Unearthing Singapore's history at Empress Place

Unearthing Singapore's history at Empress Place
An archeology site in Singapore where excavators excavate for relics.

How the dig works

The artefacts are cleaned, sorted and tagged with information on when and where they were found.

The ground under Empress Place is proving to be a treasure trove of history.

An archaelogical dig there - the biggest since such excavations first started in the 1980s - has thrown up items such as a headless porcelain Buddhist figure, red-orange carnelian beads from India, a broken bowl with a double-fish motif, coins and a clay figurine.

The recovered items weigh a total of 400kg so far.

The excavation, organised by the National Heritage Board (NHB) with the support of the Urban Redevelopment Authority, is part of efforts to commemorate 31 years of archaeology in Singapore this year.

NHB, which is partnering the Nalanda-Sriwijaya Centre of the Institute of South-east Asian Studies (NSC-ISEAS) in the excavation, hopes to recover artefacts dating back 700 years during the 14th-century Temasek period to the early colonial days in the 19th century.

Ten volunteer archaelogists from NSC-ISEAS are working at the excavation site which measures 1,000 sq m, the size of 10 four-room HDB flats.

This is the largest archaeological excavation ever undertaken here.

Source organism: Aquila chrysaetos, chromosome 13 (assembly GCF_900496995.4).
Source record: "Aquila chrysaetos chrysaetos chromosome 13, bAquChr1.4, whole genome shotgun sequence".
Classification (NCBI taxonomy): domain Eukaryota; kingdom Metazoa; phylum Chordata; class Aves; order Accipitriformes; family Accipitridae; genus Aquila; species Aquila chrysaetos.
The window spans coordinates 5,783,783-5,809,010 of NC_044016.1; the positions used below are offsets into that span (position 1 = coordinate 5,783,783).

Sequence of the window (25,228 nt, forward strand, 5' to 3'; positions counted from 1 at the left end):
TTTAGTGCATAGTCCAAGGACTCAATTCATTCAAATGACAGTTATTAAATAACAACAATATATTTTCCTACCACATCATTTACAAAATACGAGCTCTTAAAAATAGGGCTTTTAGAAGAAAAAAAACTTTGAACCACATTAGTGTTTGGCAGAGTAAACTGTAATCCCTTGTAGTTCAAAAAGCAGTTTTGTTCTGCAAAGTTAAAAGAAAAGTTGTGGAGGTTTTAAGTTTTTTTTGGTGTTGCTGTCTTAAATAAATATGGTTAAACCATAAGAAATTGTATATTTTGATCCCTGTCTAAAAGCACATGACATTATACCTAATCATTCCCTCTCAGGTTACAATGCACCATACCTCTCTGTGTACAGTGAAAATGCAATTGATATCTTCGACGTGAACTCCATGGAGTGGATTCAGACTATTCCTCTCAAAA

Mr Lim Chen Sian, lead archaeologist and research fellow at the NSC-ISEAS, said: "Opportunities for archaeological excavations in Singapore are rare as we are a small and highly urbanised country.

"Empress Place was the location of a thriving port in the early days and any new discovery will hopefully advance our understanding of Singapore's earliest beginnings."

The excavation will end on April 9.

Archaeology is also a form of destruction. If there is no threat from urban development, everything would be left untouched.

Mr Aaron Kaw, 35, research officer at the archaeology unit of NSC-ISEAS

Mr Kaw makes drawings to document the artefacts found because details can be highlighted, such as the shape and form of an object, which may not be accurately represented in a photograph.

Volunteers for NSC-ISEAS have to work fast as urban development is encroaching on the excavation site.

Volunteers use trowels to scrape and remove soil to look for earthenware, metal and organic materials.

A broken porcelain plate with glaze still intact

Artefacts recovered

Headless figurine

Head of a figurine

Old coins that have become brittle

The artefacts are separated from the soil into different buckets.

All artefacts found on State land belong to the Government.

The soil collected in the buckets is sifted to check for artefacts again.

The earth at Empress Place has plenty of sand because this area used to be nearer to the Singapore River. The sand is dark because of the presence of decomposed material.

A sewage pipe, thought to be from the colonial period (19th century), was found. It will be removed to make way for urban development.

The excavation site is 1,000 sq m, about the size of 10 four-room HDB flats.

The area is further divided into 5m-by-4m units.

Sandbags are used to stabilise the soft sand.

A volunteer checks for artefacts that may have been missed.

Items of interest are picked out to be analysed further.

 

 


This article was first published on Feb 23, 2015.
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